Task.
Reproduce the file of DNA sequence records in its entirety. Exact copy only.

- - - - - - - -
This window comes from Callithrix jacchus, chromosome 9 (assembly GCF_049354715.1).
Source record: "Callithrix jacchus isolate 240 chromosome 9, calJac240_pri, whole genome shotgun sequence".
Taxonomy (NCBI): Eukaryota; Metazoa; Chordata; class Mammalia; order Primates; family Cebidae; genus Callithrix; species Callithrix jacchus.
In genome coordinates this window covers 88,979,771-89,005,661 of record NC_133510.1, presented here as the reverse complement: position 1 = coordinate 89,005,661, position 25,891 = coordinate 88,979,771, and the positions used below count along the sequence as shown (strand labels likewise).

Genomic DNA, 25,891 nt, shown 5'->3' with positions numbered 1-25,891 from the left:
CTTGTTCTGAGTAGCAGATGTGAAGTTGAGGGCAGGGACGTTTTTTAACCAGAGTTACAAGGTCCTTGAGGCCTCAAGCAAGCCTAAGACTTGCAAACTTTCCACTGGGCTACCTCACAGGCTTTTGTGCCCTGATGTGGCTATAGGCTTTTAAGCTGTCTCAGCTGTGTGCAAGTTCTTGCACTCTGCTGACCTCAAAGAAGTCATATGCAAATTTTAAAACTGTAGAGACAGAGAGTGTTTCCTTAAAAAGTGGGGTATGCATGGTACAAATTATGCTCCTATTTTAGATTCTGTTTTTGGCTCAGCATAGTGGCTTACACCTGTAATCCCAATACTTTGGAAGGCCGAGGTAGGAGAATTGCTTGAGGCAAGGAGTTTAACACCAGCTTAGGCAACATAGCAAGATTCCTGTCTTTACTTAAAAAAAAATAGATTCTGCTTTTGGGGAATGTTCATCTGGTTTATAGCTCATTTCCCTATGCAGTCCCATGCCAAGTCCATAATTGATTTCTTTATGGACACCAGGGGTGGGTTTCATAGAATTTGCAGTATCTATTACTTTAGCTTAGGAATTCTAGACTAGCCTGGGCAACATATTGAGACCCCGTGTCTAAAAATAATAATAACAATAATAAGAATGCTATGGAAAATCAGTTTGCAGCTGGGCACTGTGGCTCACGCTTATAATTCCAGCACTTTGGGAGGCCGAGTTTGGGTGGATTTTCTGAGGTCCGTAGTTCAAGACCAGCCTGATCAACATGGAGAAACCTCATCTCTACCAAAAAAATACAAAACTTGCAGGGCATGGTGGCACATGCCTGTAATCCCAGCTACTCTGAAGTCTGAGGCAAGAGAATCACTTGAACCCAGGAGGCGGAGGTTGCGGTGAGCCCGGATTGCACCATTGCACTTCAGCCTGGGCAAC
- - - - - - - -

This window comes from Callithrix jacchus, chromosome 9 (assembly GCF_049354715.1).
Source record: "Callithrix jacchus isolate 240 chromosome 9, calJac240_pri, whole genome shotgun sequence".
Taxonomy (NCBI): Eukaryota; Metazoa; Chordata; class Mammalia; order Primates; family Cebidae; genus Callithrix; species Callithrix jacchus.
In genome coordinates this window covers 88,979,771-89,005,661 of record NC_133510.1, presented here as the reverse complement: position 1 = coordinate 89,005,661, position 25,891 = coordinate 88,979,771, and the positions used below count along the sequence as shown (strand labels likewise).

Genomic DNA, 25,891 nt, shown 5'->3' with positions numbered 1-25,891 from the left:
CTTGTTCTGAGTAGCAGATGTGAAGTTGAGGGCAGGGACGTTTTTTAACCAGAGTTACAAGGTCCTTGAGGCCTCAAGCAAGCCTAAGACTTGCAAACTTTCCACTGGGCTACCTCACAGGCTTTTGTGCCCTGATGTGGCTATAGGCTTTTAAGCTGTCTCAGCTGTGTGCAAGTTCTTGCACTCTGCTGACCTCAAAGAAGTCATATGCAAATTTTAAAACTGTAGAGACAGAGAGTGTTTCCTTAAAAAGTGGGGTATGCATGGTACAAATTATGCTCCTATTTTAGATTCTGTTTTTGGCTCAGCATAGTGGCTTACACCTGTAATCCCAATACTTTGGAAGGCCGAGGTAGGAGAATTGCTTGAGGCAAGGAGTTTAACACCAGCTTAGGCAACATAGCAAGATTCCTGTCTTTACTTAAAAAAAAATAGATTCTGCTTTTGGGGAATGTTCATCTGGTTTATAGCTCATTTCCCTATGCAGTCCCATGCCAAGTCCATAATTGATTTCTTTATGGACACCAGGGGTGGGTTTCATAGAATTTGCAGTATCTATTACTTTAGCTTAGGAATTCTAGACTAGCCTGGGCAACATATTGAGACCCCGTGTCTAAAAATAATAATAACAATAATAAGAATGCTATGGAAAATCAGTTTGCAGCTGGGCACTGTGGCTCACGCTTATAATTCCAGCACTTTGGGAGGCCGAGTTTGGGTGGATTTTCTGAGGTCCGTAGTTCAAGACCAGCCTGATCAACATGGAGAAACCTCATCTCTACCAAAAAAATACAAAACTTGCAGGGCATGGTGGCACATGCCTGTAATCCCAGCTACTCTGAAGTCTGAGGCAAGAGAATCACTTGAACCCAGGAGGCGGAGGTTGCGGTGAGCCCGGATTGCACCATTGCACTTCAGCCTGGGCAAC